Eliminating the Death Tax

Throughout their lives, people pay sales tax, property tax, and income tax on their assets. Paying Uncle Sam again should not be part of the grieving process. The death tax accounts for less than one percent of the federal budget, but almost one-third of business owners are forced to sell their businesses or liquidate a portion of their assets to pay death taxes. Far from benefiting only the richest citizens, the repeal of the death tax assists farmers, ranchers, small business owners, and grandparents who have worked their whole lives to pass something on to their children.

As you may know, as a part of the American Taxpayer Relief Act, which averted the “fiscal cliff,” Congress passed a permanent extension of the estate tax. The new law exempts those with assets under $5 million from any taxation upon death. Anyone with assets over that amount are taxed at 40%. Had no extension been passed, assets over $1 million would have jumped from 35% to 55% taxation. I supported H.R. 8 because this tax provision, like many others that were scheduled to come into effect, would have done serious damage to our economy.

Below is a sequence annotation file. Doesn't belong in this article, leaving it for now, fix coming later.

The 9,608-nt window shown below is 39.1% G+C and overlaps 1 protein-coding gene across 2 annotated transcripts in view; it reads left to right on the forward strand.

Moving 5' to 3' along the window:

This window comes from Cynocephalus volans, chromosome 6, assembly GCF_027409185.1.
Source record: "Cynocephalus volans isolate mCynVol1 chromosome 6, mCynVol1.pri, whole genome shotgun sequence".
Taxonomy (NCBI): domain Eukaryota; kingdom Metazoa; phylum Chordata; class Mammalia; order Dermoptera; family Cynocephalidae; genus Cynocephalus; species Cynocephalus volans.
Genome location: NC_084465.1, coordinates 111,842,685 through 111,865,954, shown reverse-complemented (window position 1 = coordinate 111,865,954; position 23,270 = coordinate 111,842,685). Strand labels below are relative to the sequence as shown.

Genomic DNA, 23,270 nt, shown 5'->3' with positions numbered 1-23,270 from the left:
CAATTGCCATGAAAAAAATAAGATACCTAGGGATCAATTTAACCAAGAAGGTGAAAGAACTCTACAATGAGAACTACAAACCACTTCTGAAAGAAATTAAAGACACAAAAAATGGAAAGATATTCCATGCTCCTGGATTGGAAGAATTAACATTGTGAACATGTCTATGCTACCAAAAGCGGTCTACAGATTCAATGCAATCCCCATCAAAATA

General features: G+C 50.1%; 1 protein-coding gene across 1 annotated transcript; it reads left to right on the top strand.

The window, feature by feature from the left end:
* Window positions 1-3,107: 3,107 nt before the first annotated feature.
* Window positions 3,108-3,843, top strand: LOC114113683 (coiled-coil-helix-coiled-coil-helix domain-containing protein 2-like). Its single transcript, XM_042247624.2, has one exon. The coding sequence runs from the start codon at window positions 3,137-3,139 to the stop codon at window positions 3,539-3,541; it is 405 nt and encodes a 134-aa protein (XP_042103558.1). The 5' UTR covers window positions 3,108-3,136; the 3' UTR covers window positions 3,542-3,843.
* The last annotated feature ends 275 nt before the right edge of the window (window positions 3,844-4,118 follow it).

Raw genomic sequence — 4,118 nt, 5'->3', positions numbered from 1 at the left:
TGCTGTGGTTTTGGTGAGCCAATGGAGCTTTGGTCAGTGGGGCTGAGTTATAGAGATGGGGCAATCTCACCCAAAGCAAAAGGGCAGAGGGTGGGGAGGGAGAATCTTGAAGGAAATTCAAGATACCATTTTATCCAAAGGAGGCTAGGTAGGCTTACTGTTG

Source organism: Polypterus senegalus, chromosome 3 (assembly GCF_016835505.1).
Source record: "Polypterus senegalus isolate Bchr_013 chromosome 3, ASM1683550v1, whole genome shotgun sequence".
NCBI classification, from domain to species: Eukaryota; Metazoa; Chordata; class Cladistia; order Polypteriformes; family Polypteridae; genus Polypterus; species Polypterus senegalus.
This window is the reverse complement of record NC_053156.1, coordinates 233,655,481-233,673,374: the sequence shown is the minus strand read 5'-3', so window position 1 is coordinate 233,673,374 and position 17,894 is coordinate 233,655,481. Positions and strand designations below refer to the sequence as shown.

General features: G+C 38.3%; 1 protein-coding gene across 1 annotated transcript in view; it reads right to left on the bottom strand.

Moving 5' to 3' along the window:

That said, I have continually voted in favor of and continue to support legislation to fully repeal the federal estate tax. While I will continue to fight for permanent repeal, I recognize that a permanent extension at a lower rate with a higher exemption may have been the most pragmatic thing Congress could have done to ensure that Idaho’s farmers, ranchers, and small businesses have some long-term certainty so that they can plan for the future. You can be confident that I will continue working to promote long-term tax reform that makes our system more fair for all Americans.
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